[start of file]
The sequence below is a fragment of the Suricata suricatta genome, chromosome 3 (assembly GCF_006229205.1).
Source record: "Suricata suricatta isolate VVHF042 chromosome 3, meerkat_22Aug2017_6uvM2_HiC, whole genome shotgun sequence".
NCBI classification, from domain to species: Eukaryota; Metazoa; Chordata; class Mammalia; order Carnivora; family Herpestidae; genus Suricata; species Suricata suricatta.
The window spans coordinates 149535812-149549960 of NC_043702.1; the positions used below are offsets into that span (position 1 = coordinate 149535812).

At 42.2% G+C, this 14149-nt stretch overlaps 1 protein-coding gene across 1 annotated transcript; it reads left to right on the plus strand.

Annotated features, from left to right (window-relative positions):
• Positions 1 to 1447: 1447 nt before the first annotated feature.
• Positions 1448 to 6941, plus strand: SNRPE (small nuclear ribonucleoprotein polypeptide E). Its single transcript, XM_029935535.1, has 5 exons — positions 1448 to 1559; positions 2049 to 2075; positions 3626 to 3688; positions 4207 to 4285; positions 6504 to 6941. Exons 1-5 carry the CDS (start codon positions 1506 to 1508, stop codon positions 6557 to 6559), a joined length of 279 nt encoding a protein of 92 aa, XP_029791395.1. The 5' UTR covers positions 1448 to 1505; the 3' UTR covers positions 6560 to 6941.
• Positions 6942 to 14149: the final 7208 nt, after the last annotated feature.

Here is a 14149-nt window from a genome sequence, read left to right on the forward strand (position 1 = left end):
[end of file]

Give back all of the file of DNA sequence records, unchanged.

The sequence below is a fragment of the Suricata suricatta genome, chromosome 3 (assembly GCF_006229205.1).
Source record: "Suricata suricatta isolate VVHF042 chromosome 3, meerkat_22Aug2017_6uvM2_HiC, whole genome shotgun sequence".
NCBI classification, from domain to species: Eukaryota; Metazoa; Chordata; class Mammalia; order Carnivora; family Herpestidae; genus Suricata; species Suricata suricatta.
The window spans coordinates 149535812-149549960 of NC_043702.1; the positions used below are offsets into that span (position 1 = coordinate 149535812).

At 42.2% G+C, this 14149-nt stretch overlaps 1 protein-coding gene across 1 annotated transcript; it reads left to right on the plus strand.

Annotated features, from left to right (window-relative positions):
• Positions 1 to 1447: 1447 nt before the first annotated feature.
• Positions 1448 to 6941, plus strand: SNRPE (small nuclear ribonucleoprotein polypeptide E). Its single transcript, XM_029935535.1, has 5 exons — positions 1448 to 1559; positions 2049 to 2075; positions 3626 to 3688; positions 4207 to 4285; positions 6504 to 6941. Exons 1-5 carry the CDS (start codon positions 1506 to 1508, stop codon positions 6557 to 6559), a joined length of 279 nt encoding a protein of 92 aa, XP_029791395.1. The 5' UTR covers positions 1448 to 1505; the 3' UTR covers positions 6560 to 6941.
• Positions 6942 to 14149: the final 7208 nt, after the last annotated feature.

Here is a 14149-nt window from a genome sequence, read left to right on the forward strand (position 1 = left end):